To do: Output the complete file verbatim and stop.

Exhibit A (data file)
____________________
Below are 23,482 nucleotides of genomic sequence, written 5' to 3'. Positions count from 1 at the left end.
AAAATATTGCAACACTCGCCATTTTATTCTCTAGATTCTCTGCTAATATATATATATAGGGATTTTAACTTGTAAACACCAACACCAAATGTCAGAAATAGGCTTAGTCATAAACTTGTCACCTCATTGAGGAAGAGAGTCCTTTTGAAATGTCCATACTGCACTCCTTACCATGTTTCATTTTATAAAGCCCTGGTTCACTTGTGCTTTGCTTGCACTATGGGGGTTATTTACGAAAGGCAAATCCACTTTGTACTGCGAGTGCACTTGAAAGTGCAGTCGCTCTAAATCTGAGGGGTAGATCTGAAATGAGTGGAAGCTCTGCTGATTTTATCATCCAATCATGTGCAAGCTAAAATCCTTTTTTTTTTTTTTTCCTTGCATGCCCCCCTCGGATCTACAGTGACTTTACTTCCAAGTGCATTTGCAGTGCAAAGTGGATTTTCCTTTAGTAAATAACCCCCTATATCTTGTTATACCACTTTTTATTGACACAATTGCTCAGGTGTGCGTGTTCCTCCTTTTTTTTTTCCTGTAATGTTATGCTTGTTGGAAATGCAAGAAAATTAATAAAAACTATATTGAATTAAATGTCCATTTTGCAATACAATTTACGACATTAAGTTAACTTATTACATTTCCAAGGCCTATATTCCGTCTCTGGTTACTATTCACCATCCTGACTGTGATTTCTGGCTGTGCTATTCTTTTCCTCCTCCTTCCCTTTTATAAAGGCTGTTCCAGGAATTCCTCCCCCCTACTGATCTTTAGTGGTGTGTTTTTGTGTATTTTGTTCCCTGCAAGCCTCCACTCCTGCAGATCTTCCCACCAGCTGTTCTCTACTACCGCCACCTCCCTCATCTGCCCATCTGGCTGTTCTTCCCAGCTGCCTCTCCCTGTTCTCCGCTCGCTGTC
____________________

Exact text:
Below are 23,482 nucleotides of genomic sequence, written 5' to 3'. Positions count from 1 at the left end.
AAAATATTGCAACACTCGCCATTTTATTCTCTAGATTCTCTGCTAATATATATATATAGGGATTTTAACTTGTAAACACCAACACCAAATGTCAGAAATAGGCTTAGTCATAAACTTGTCACCTCATTGAGGAAGAGAGTCCTTTTGAAATGTCCATACTGCACTCCTTACCATGTTTCATTTTATAAAGCCCTGGTTCACTTGTGCTTTGCTTGCACTATGGGGGTTATTTACGAAAGGCAAATCCACTTTGTACTGCGAGTGCACTTGAAAGTGCAGTCGCTCTAAATCTGAGGGGTAGATCTGAAATGAGTGGAAGCTCTGCTGATTTTATCATCCAATCATGTGCAAGCTAAAATCCTTTTTTTTTTTTTTTCCTTGCATGCCCCCCTCGGATCTACAGTGACTTTACTTCCAAGTGCATTTGCAGTGCAAAGTGGATTTTCCTTTAGTAAATAACCCCCTATATCTTGTTATACCACTTTTTATTGACACAATTGCTCAGGTGTGCGTGTTCCTCCTTTTTTTTTTCCTGTAATGTTATGCTTGTTGGAAATGCAAGAAAATTAATAAAAACTATATTGAATTAAATGTCCATTTTGCAATACAATTTACGACATTAAGTTAACTTATTACATTTCCAAGGCCTATATTCCGTCTCTGGTTACTATTCACCATCCTGACTGTGATTTCTGGCTGTGCTATTCTTTTCCTCCTCCTTCCCTTTTATAAAGGCTGTTCCAGGAATTCCTCCCCCCTACTGATCTTTAGTGGTGTGTTTTTGTGTATTTTGTTCCCTGCAAGCCTCCACTCCTGCAGATCTTCCCACCAGCTGTTCTCTACTACCGCCACCTCCCTCATCTGCCCATCTGGCTGTTCTTCCCAGCTGCCTCTCCCTGTTCTCCGCTCGCTGTC